Letters From Far Away Places: New Work by Masha Gvozdov

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Letters From Far Away Places
New Work by Masha Gvozdov

On View June 22 - Sept 1, 2018

Opening Reception:
Friday, June 22

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Local Greenpoint artist Masha Gvozdov has harnessed her stream of consciousness through painting, drawing and the written word.  Inspired by digital technology, created through analog methods, Masha looks to bring her Letters From Far Away Places back home.

This work is all about love, different kinds of love. Each drawing is an emotional outburst from a
different relationship. These are tributes to past, present and future loves. Letters to a lover,
lamentations on a rogue love affair or yearnings for a love that has not yet begun.
I have written almost as long as I have been drawing but I have always considered myself more
of an artist than a writer. I have found a way to use both to complete my thoughts on paper. It’s
hard to transcribe feelings without words, perhaps a longing in the eyes or a bitter sweet smile,
nude bodies tangled in a dance - still, for me, words are necessary to complete an image.
My work is primitive, lines simplified or drawn crudely. This is part of my drawing meditation, to
use simple but deliberate gestures and leave lines as they are, without reworking or

My work acts as a bridge between my conscious and subconscious worlds. Pictures
complete words and words complete the drawings. Love seems to have become my most significant subject matter, in art as in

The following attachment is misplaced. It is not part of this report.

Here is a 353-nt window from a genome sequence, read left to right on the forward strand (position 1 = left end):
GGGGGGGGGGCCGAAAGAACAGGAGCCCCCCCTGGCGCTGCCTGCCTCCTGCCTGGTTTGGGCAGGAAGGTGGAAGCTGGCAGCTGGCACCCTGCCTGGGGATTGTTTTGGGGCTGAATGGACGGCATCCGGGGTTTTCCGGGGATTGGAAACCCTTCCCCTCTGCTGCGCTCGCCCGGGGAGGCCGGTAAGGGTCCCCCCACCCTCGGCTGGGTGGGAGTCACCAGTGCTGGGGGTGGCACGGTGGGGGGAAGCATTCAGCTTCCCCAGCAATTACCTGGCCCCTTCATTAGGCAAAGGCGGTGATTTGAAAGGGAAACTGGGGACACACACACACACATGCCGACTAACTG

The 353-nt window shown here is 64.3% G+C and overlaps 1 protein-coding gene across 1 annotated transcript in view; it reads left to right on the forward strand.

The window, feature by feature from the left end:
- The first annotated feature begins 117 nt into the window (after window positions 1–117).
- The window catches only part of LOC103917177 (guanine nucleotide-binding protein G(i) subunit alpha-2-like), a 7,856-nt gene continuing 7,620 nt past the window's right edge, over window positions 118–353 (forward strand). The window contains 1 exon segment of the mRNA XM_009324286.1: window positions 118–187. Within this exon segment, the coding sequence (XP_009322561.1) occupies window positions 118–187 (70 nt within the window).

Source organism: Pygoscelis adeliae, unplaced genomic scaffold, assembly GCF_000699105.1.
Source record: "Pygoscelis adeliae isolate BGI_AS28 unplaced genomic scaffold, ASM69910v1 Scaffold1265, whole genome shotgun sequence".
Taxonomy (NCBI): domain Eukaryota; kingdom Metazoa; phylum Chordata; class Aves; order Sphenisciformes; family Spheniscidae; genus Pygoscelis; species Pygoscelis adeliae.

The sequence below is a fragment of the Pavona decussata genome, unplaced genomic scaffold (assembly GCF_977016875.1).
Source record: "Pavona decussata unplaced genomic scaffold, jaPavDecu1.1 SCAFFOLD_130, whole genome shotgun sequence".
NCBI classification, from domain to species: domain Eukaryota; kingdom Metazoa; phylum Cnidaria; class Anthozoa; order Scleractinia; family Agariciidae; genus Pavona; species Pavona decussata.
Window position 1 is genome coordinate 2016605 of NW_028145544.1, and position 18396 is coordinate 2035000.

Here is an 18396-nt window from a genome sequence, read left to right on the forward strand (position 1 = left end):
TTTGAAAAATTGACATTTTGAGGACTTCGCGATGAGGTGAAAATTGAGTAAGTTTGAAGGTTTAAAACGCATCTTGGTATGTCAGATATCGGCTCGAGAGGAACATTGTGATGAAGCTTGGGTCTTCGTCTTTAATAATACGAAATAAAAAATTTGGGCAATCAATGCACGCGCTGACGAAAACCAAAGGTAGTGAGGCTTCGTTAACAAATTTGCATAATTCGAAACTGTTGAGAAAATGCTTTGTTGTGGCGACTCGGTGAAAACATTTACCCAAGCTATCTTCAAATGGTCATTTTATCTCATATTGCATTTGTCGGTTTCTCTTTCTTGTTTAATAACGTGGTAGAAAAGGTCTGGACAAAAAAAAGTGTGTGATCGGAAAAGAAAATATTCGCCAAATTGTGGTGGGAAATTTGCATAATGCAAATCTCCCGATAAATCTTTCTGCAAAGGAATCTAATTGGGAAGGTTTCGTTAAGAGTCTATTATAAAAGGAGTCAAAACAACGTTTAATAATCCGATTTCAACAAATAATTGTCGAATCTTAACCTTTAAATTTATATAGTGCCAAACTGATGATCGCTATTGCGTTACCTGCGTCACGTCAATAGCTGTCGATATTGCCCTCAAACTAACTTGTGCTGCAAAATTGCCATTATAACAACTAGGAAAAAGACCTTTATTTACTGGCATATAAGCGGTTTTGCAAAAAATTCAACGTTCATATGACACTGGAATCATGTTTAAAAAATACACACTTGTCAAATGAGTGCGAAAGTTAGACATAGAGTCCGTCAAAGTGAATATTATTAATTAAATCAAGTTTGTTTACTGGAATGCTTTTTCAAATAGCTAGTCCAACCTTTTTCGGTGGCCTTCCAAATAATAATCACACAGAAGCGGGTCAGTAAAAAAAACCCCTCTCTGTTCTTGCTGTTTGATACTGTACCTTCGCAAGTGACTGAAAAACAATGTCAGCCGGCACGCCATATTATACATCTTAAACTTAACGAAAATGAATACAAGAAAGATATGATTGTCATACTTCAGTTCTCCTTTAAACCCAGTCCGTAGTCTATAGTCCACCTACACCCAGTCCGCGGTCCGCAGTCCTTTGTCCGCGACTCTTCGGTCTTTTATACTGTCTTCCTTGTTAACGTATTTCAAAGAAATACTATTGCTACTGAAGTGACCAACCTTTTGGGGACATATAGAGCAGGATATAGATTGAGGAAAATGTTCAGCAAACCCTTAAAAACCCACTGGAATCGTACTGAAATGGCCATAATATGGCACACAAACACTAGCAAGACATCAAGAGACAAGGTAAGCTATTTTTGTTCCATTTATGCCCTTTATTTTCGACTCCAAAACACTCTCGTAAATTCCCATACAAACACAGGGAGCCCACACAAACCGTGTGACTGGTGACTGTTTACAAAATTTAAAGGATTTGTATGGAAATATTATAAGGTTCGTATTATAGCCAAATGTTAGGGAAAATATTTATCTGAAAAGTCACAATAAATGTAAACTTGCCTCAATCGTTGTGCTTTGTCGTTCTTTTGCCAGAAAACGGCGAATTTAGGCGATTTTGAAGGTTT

I work with whatever materials are available at the moment. The limited supplies give more
personality to the work. I recently started drawing with my finger on my smart phone. I like to be
surprised at what comes out through use of limited colors and lack of control in gestures. I print
these drawings and paint on top of them, so in a way they serve as a guide for my
subconscious. I use words to complete the drawing, I choose to be more careful with the words
than the drawing itself. The words must apply to everyone not just my own emotional

Much like some relationships, I used to feel so possessive of my work, so careful with it as to
not ruin it. It existed in my chains, bound by my control - and I was so narrow in my exploration
of myself. Giving up control has elevated not just my work but me as a person, it broadened my
acceptance of my surroundings. Accepting and finding beauty in everything as is. Being a
grateful observer rather than a controller. Through the limitations that I impose on myself, the
drawings belong to themselves rather than to me (the artist). I am merely a vessel for their

I have drawn pretty much since I could hold a pencil. My father was an artist and he developed
a love for it in me. In childhood, I studied art theory and classical painting in the USSR. Later in
my teens, after we had moved to the US with my family, I continued my studies under a Russian
Classical painter and naturally continued my art studies after highschool. I went to school for
painting and printmaking, first to a community college then transferred to CCAC in Oakland, CA.
The rules of classical painting seemed to limit my personal emotional release through art.
Classical painting became boring to me, depicting objects as they are with beautiful strokes of a
brush seemed to lack substance. I started tying to disfigure my subjects and objects, trying to
simplify lines and use of materials. I began to meditate in my work, turning off the part of the
brain that wanted to control how an object or a body was supposed to look. I relinquished
control and my work began to breathe more life of it’s own when there were limitations put on
my time with it.

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